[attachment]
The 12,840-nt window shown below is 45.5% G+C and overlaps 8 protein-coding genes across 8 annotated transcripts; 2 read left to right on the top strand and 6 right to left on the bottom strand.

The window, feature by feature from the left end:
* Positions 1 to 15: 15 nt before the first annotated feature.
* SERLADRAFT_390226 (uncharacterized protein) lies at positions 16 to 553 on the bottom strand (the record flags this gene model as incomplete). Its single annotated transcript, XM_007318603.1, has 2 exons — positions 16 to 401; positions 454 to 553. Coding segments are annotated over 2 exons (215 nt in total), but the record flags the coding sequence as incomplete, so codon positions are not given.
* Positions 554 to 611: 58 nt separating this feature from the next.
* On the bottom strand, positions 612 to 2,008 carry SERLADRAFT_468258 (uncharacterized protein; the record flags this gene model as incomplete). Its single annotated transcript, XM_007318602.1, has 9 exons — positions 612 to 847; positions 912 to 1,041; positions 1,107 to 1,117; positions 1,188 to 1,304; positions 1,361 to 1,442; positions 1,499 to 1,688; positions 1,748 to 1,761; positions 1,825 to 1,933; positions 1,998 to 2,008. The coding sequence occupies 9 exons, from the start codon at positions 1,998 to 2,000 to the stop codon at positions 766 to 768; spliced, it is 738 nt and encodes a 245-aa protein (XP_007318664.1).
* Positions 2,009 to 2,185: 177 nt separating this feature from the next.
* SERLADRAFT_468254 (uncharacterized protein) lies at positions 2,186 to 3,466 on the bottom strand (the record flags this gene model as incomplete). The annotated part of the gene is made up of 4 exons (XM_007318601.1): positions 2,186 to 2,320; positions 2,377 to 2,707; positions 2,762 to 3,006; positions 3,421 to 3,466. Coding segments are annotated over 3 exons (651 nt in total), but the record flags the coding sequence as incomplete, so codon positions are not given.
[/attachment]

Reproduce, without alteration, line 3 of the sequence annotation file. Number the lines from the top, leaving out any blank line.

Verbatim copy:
* Positions 1 to 15: 15 nt before the first annotated feature.